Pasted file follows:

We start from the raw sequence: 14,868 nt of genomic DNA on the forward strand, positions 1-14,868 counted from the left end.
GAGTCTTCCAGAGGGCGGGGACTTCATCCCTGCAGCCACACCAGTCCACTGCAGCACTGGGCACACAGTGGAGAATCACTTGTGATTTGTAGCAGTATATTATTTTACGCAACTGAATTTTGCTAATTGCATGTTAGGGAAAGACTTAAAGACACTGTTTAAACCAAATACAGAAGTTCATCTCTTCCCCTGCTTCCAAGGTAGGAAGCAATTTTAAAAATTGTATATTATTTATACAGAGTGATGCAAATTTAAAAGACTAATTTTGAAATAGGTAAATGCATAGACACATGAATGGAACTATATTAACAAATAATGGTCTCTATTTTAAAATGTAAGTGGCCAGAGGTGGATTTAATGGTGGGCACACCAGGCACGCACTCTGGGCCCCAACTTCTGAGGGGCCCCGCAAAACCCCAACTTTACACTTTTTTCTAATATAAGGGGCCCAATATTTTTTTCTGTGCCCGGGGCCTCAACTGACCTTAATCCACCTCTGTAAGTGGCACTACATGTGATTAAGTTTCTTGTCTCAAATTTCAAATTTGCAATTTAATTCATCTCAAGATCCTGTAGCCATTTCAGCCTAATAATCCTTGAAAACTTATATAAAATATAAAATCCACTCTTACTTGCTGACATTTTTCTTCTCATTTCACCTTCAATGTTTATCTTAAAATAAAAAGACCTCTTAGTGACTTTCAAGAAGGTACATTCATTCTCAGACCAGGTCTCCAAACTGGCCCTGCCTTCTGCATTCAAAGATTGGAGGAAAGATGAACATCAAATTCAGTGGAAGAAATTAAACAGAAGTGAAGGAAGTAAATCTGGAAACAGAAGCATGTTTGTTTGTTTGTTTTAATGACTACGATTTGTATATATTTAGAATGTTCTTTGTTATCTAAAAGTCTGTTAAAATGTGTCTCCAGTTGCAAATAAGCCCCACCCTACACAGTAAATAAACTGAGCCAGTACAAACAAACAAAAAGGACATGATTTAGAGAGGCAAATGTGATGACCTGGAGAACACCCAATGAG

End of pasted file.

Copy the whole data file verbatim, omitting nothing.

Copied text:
We start from the raw sequence: 14,868 nt of genomic DNA on the forward strand, positions 1-14,868 counted from the left end.
GAGTCTTCCAGAGGGCGGGGACTTCATCCCTGCAGCCACACCAGTCCACTGCAGCACTGGGCACACAGTGGAGAATCACTTGTGATTTGTAGCAGTATATTATTTTACGCAACTGAATTTTGCTAATTGCATGTTAGGGAAAGACTTAAAGACACTGTTTAAACCAAATACAGAAGTTCATCTCTTCCCCTGCTTCCAAGGTAGGAAGCAATTTTAAAAATTGTATATTATTTATACAGAGTGATGCAAATTTAAAAGACTAATTTTGAAATAGGTAAATGCATAGACACATGAATGGAACTATATTAACAAATAATGGTCTCTATTTTAAAATGTAAGTGGCCAGAGGTGGATTTAATGGTGGGCACACCAGGCACGCACTCTGGGCCCCAACTTCTGAGGGGCCCCGCAAAACCCCAACTTTACACTTTTTTCTAATATAAGGGGCCCAATATTTTTTTCTGTGCCCGGGGCCTCAACTGACCTTAATCCACCTCTGTAAGTGGCACTACATGTGATTAAGTTTCTTGTCTCAAATTTCAAATTTGCAATTTAATTCATCTCAAGATCCTGTAGCCATTTCAGCCTAATAATCCTTGAAAACTTATATAAAATATAAAATCCACTCTTACTTGCTGACATTTTTCTTCTCATTTCACCTTCAATGTTTATCTTAAAATAAAAAGACCTCTTAGTGACTTTCAAGAAGGTACATTCATTCTCAGACCAGGTCTCCAAACTGGCCCTGCCTTCTGCATTCAAAGATTGGAGGAAAGATGAACATCAAATTCAGTGGAAGAAATTAAACAGAAGTGAAGGAAGTAAATCTGGAAACAGAAGCATGTTTGTTTGTTTGTTTTAATGACTACGATTTGTATATATTTAGAATGTTCTTTGTTATCTAAAAGTCTGTTAAAATGTGTCTCCAGTTGCAAATAAGCCCCACCCTACACAGTAAATAAACTGAGCCAGTACAAACAAACAAAAAGGACATGATTTAGAGAGGCAAATGTGATGACCTGGAGAACACCCAATGAG